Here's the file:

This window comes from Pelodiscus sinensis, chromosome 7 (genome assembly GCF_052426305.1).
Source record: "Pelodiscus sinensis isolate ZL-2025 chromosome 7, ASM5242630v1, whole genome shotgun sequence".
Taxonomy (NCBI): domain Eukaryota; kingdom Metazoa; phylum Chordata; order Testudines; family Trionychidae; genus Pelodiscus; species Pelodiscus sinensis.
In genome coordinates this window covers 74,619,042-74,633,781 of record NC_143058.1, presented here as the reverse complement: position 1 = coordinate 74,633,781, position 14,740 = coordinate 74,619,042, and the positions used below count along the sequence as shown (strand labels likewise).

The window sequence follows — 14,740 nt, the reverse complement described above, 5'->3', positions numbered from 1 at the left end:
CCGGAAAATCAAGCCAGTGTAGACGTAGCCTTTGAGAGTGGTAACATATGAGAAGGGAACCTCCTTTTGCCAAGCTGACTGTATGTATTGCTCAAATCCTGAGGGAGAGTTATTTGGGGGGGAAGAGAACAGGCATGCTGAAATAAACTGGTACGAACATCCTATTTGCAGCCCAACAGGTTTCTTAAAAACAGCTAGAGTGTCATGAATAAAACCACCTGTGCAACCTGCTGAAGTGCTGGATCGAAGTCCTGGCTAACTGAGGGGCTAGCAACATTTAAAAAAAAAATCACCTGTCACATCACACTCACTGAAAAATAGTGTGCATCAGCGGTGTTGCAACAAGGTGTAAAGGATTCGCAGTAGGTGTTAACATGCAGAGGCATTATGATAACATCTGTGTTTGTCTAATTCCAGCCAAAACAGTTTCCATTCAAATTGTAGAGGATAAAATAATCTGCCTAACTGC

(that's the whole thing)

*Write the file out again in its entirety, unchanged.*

This window comes from Pelodiscus sinensis, chromosome 7 (genome assembly GCF_052426305.1).
Source record: "Pelodiscus sinensis isolate ZL-2025 chromosome 7, ASM5242630v1, whole genome shotgun sequence".
Taxonomy (NCBI): domain Eukaryota; kingdom Metazoa; phylum Chordata; order Testudines; family Trionychidae; genus Pelodiscus; species Pelodiscus sinensis.
In genome coordinates this window covers 74,619,042-74,633,781 of record NC_143058.1, presented here as the reverse complement: position 1 = coordinate 74,633,781, position 14,740 = coordinate 74,619,042, and the positions used below count along the sequence as shown (strand labels likewise).

The window sequence follows — 14,740 nt, the reverse complement described above, 5'->3', positions numbered from 1 at the left end:
CCGGAAAATCAAGCCAGTGTAGACGTAGCCTTTGAGAGTGGTAACATATGAGAAGGGAACCTCCTTTTGCCAAGCTGACTGTATGTATTGCTCAAATCCTGAGGGAGAGTTATTTGGGGGGGAAGAGAACAGGCATGCTGAAATAAACTGGTACGAACATCCTATTTGCAGCCCAACAGGTTTCTTAAAAACAGCTAGAGTGTCATGAATAAAACCACCTGTGCAACCTGCTGAAGTGCTGGATCGAAGTCCTGGCTAACTGAGGGGCTAGCAACATTTAAAAAAAAAATCACCTGTCACATCACACTCACTGAAAAATAGTGTGCATCAGCGGTGTTGCAACAAGGTGTAAAGGATTCGCAGTAGGTGTTAACATGCAGAGGCATTATGATAACATCTGTGTTTGTCTAATTCCAGCCAAAACAGTTTCCATTCAAATTGTAGAGGATAAAATAATCTGCCTAACTGC